I’ve been dragged from two things for this race. My sickbed and my retirement. The latter has lasted all of 2 weeks since the last race, the one where I wasn’t in the breakaway and where I chose to ride around for half of the race chiding myself for it. Garmin don’t yet make a self flagellation device but when they do I’ll be punishing myself with it and uploading all the data to strava. It might make the “suffer score” more legitimate. My sickbed is something more recent that I’ve been torn from. So much more recent that it’s actually pretty current. I’ve been coughing up my vital organs all week, but with God’s mercy I’m now only producing litres of mucus from my nose. I’m not the best at clearing congestion during a race. When I spit, the rear end of the projectile normally stays attached to my bottom lip, causing the rest of it to wrap around my shoulder like a jaunty but disgusting scarf. This race is going to involve me blowing my nose so it’s in everyone’s best interest to just let me ride off the front so I can be revolting. 

 

One of the motivating factors for racing is that it’ll be the first time all season that I’ve raced with our teammate Matt, that and the team kit has just arrived and I can’t wait to see myself looking like Jack the Biscuit in all the photos. I bet I’m breathtaking. 

 Breathtaking. Yup.

Breathtaking. Yup.

 

The Van’s a crowded place with 3 of us in it. It empties briefly by the side of a field, somewhere in North Yorkshire, so that Phil can talk Matt through how to be pro. Matt’s 18 so he’s never been told when to shit in a field by a former squaddie, until now. Matt handles it like a pro but Phil makes the mistake of going in a field full of young cows. Young curious cows. Young curious hungry cows who think Phil has come to feed them and quickly surround him. If this turns nasty Phil’s not going to be able to get away very quickly, what with his pants around his ankles.

 

Today is the Harrogate Nova Road Race and the field is about the strongest I’ve seen all season. I should be looking forward to this race as it is notoriously hard, and has a couple of bits that go quite a lot uphill. Sadly, having been broken out of my retirement home, and suffering with what I think might be the plague, my enthusiasm is at about the same level as my form, which in turn is about at the same level as one of those weird fish that have all the lights in them. I’m trying to say it’s low.

 

During the warm up I try to commune with my body to understand how it’s feeling. It’s not really got much to say and what it does say is pretty weird and just leaves me even more confused. It doesn’t tell me not to race but neither does it tell me how it’s going to treat me if I do.

 

A couple of laps in and the signals are mixed. At the top of the climb I’m always with the front group, but whenever something requires actual power, I drop back down the bunch. At some point I reach Matt to ask him what’s going on in the race. He tells me that a break’s gone and that they have about a minute on us. This week I’m not bothered. This week we turn a corner and see that they’re about 10 seconds away, and coming back.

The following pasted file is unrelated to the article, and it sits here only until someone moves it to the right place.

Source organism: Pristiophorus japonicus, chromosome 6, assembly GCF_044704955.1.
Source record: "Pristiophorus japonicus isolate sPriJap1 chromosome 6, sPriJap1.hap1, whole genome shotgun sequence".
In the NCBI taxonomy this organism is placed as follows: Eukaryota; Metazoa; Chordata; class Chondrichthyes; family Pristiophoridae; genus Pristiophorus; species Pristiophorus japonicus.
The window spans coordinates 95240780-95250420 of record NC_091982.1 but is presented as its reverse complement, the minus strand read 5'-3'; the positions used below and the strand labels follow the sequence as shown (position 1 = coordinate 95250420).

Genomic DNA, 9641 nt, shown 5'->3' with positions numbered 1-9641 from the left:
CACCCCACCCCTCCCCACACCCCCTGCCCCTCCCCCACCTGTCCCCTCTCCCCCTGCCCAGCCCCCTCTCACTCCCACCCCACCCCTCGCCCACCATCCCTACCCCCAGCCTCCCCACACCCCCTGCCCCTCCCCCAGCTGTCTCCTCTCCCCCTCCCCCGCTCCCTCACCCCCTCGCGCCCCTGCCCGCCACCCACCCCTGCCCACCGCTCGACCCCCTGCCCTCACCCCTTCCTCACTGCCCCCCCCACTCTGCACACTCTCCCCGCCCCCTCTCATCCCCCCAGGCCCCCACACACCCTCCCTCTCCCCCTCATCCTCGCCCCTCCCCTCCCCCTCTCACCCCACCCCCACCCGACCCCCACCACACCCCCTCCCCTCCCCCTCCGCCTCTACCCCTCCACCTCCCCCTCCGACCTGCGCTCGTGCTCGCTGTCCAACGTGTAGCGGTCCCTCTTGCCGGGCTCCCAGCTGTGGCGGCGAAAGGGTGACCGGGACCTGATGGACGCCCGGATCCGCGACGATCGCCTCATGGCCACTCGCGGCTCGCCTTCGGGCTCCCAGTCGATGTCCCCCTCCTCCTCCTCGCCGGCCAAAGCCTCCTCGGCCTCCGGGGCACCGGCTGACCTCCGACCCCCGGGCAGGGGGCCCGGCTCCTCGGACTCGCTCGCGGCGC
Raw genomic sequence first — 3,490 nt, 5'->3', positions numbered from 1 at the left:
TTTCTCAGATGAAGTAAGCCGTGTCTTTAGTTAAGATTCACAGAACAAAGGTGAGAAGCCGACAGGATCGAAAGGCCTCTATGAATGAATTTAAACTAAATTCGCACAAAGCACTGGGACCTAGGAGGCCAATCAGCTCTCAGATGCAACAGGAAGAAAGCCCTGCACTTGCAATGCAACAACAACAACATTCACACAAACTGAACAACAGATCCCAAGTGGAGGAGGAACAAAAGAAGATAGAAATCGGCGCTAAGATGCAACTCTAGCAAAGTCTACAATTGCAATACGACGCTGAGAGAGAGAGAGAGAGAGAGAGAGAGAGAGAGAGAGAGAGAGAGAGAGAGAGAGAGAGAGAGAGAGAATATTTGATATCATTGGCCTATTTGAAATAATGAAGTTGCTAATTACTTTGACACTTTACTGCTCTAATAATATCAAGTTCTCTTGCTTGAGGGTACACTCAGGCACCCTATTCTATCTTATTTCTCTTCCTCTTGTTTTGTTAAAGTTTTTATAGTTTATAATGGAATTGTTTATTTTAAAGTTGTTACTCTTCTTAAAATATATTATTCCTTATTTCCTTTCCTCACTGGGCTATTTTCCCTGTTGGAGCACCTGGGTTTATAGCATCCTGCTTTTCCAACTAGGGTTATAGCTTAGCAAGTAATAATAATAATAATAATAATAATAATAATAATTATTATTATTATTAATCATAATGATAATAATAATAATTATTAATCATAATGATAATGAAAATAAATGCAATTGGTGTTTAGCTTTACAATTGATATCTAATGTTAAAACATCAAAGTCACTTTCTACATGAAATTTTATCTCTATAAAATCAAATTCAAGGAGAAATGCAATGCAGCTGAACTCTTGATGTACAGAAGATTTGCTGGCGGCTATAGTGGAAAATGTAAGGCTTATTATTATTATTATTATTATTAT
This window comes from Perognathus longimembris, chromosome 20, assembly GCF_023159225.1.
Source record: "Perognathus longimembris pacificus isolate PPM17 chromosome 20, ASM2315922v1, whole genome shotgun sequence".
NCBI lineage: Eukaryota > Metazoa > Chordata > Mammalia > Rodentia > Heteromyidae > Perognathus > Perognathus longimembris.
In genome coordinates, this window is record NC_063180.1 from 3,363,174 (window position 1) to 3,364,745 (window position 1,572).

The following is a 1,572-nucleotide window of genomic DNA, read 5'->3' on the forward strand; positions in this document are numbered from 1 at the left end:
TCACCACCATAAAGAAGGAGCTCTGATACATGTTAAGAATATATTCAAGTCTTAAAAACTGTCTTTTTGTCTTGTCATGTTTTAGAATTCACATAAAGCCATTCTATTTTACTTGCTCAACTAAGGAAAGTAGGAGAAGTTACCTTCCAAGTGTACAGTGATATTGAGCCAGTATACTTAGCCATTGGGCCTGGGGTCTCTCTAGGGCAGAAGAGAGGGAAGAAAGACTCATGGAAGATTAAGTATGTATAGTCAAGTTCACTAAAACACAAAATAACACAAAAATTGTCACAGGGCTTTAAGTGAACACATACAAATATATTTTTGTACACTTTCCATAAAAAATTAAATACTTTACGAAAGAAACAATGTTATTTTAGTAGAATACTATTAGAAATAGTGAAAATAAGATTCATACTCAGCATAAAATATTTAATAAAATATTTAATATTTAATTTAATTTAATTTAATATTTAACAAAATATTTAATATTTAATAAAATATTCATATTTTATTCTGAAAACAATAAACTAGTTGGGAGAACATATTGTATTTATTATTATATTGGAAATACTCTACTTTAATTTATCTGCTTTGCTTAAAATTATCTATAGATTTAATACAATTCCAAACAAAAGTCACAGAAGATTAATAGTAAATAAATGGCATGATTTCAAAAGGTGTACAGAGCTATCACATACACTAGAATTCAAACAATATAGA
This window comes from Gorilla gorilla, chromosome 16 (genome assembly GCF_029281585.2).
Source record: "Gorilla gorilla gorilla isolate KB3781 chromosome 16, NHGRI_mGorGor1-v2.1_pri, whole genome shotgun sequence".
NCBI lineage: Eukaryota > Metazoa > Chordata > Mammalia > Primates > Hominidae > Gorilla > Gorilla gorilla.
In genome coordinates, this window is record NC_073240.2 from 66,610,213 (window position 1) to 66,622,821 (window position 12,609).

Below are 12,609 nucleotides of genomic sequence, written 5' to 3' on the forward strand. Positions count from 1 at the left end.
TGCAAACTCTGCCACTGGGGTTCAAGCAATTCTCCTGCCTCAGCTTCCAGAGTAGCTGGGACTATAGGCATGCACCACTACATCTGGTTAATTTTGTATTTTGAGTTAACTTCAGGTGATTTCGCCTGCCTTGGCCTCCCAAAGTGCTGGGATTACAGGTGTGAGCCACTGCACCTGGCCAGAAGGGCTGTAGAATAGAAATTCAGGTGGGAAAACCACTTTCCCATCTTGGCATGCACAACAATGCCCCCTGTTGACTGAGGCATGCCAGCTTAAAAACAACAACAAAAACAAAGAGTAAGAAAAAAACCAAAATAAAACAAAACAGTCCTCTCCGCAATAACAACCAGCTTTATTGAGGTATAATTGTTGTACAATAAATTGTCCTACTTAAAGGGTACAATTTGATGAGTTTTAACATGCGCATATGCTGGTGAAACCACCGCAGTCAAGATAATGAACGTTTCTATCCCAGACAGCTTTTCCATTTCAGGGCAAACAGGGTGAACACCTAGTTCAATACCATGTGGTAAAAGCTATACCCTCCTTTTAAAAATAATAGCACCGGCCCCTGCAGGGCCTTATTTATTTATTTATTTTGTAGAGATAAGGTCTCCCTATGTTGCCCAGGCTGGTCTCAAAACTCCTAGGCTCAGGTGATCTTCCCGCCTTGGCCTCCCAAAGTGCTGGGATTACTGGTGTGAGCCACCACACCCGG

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Matt and Phil, my teammates, are both looking strong in the bunch, Matt proves it by chopping me through a corner, chopping me again on something that’s not really a corner, and then almost knocking me off my bike when he takes a toot from his bidon. All this happens in the space of about 3 or 4 minutes. I’ve never felt so on edge since that time when we took one of those legal highs which have all the actual drugs removed and replaced with caffeine. 

 One of the times when I was sort of near the front of the race.

One of the times when I was sort of near the front of the race.

I don’t know how it happens but Phil and Matt both get dropped around two thirds of the way into the race. The next time I see Matt he’s by the side of the road trying to hand me a gel. That would be good teammate behaviour if we weren’t all smashing into the last climb on the way to the sprint. To be fair to Matt, he’s not the only one who doesn’t know that the race is about to end. One of the Prologue riders is going up and down the bunch asking anyone he knows whether we’re on the final lap or not. “Will someone just tell him that this is the last bloody lap” is something I might have said.

 

The sprint is messy. I follow Dave from Chorlton Velo who will probably be among the points. I will to if I can ride his wheel, but unfortunately his wheel ends up in the grass. I have to brake and lose a few places, but Dave finds some clear road and survives. I’m forced to brake twice more whilst trying to unleash my sprint. Two activities that are mutually exclusive which is proved by the fact that by the time I’m up to speed, riders are crossing the line. It’s amazing how you can sprint for seemingly an age when there’s a chance for a good position, but as soon as that chance evaporates, so does your ability to keep putting the power down. I reassure myself that this is the case as I almost grind to a halt in the final 50 meters. Between here and the finish line I’ve got plenty of time to think about retiring again.

 

On the way home I introduce Phil and Matt to a Bang Bang. Not what you think or secretly hope it is. A Bang Bang is where you go out to a restaurant for food and then go straight to another one. We do it with McDonalds and Burger King, but just for cokes. We’re athletes after all.

 

Thanks to Chris Kendall for the ace photos.

And, as always, thanks to Jamie and High Peak Cycles for supporting the team.